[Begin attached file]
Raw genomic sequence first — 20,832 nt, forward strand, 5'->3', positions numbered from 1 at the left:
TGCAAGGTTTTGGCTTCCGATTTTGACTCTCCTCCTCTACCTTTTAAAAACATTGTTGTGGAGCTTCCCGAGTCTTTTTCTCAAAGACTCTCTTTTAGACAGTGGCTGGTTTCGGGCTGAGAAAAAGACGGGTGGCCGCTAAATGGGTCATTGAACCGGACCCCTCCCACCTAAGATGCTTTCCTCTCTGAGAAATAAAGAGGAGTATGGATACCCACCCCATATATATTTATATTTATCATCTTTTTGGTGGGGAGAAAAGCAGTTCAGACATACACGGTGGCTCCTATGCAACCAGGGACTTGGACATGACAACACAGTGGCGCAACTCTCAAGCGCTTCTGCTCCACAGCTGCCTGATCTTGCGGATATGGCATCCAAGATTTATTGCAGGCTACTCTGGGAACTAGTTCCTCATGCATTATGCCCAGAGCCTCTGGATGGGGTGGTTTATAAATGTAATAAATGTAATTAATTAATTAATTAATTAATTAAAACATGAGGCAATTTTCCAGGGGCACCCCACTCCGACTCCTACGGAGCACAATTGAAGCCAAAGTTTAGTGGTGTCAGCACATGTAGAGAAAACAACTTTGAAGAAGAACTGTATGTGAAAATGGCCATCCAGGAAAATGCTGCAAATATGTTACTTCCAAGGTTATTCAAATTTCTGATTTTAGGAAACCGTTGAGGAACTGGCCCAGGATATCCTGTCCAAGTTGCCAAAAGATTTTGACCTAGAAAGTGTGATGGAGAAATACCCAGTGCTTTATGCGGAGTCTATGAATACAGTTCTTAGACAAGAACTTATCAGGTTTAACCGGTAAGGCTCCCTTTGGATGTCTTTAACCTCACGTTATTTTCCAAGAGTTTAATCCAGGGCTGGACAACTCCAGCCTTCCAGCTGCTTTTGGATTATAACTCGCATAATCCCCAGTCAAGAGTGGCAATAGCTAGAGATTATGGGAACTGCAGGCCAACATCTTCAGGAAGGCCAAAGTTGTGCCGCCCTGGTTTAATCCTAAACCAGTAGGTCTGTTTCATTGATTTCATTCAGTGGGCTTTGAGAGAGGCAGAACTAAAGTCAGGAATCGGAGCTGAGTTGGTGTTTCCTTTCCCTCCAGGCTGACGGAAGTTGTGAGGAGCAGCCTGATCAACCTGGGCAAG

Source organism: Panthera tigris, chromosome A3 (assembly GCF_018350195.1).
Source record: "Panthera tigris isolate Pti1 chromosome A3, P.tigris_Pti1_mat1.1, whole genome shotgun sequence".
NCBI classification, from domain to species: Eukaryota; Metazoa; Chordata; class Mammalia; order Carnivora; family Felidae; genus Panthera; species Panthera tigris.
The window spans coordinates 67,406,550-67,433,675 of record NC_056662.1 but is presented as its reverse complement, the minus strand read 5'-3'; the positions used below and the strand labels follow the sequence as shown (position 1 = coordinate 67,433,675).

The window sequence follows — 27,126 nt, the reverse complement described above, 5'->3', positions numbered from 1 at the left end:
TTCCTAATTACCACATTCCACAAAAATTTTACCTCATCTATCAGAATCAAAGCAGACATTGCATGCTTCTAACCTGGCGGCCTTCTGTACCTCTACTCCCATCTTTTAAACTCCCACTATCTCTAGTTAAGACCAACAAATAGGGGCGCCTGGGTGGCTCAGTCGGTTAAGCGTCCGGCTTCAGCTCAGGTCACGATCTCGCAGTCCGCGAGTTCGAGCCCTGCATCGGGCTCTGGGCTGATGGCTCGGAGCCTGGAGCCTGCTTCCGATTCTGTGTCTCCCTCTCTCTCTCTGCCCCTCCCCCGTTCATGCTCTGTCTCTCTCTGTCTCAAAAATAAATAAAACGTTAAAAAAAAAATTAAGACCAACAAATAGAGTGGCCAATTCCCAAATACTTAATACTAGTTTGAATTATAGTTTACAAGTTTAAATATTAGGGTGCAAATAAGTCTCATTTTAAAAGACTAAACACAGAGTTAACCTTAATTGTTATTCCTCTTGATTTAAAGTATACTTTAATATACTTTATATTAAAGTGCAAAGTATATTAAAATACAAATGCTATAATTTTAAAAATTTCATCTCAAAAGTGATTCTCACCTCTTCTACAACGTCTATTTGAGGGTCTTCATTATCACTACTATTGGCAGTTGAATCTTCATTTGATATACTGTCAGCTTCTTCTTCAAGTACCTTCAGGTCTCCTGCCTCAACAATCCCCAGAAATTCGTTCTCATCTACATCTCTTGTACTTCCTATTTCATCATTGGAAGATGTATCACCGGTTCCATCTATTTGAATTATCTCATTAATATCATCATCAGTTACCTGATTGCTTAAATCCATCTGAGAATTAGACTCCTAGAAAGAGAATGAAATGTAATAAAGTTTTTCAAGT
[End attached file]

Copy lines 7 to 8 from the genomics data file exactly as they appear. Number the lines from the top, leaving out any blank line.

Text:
The window sequence follows — 27,126 nt, the reverse complement described above, 5'->3', positions numbered from 1 at the left end:
TTCCTAATTACCACATTCCACAAAAATTTTACCTCATCTATCAGAATCAAAGCAGACATTGCATGCTTCTAACCTGGCGGCCTTCTGTACCTCTACTCCCATCTTTTAAACTCCCACTATCTCTAGTTAAGACCAACAAATAGGGGCGCCTGGGTGGCTCAGTCGGTTAAGCGTCCGGCTTCAGCTCAGGTCACGATCTCGCAGTCCGCGAGTTCGAGCCCTGCATCGGGCTCTGGGCTGATGGCTCGGAGCCTGGAGCCTGCTTCCGATTCTGTGTCTCCCTCTCTCTCTCTGCCCCTCCCCCGTTCATGCTCTGTCTCTCTCTGTCTCAAAAATAAATAAAACGTTAAAAAAAAAATTAAGACCAACAAATAGAGTGGCCAATTCCCAAATACTTAATACTAGTTTGAATTATAGTTTACAAGTTTAAATATTAGGGTGCAAATAAGTCTCATTTTAAAAGACTAAACACAGAGTTAACCTTAATTGTTATTCCTCTTGATTTAAAGTATACTTTAATATACTTTATATTAAAGTGCAAAGTATATTAAAATACAAATGCTATAATTTTAAAAATTTCATCTCAAAAGTGATTCTCACCTCTTCTACAACGTCTATTTGAGGGTCTTCATTATCACTACTATTGGCAGTTGAATCTTCATTTGATATACTGTCAGCTTCTTCTTCAAGTACCTTCAGGTCTCCTGCCTCAACAATCCCCAGAAATTCGTTCTCATCTACATCTCTTGTACTTCCTATTTCATCATTGGAAGATGTATCACCGGTTCCATCTATTTGAATTATCTCATTAATATCATCATCAGTTACCTGATTGCTTAAATCCATCTGAGAATTAGACTCCTAGAAAGAGAATGAAATGTAATAAAGTTTTTCAAGT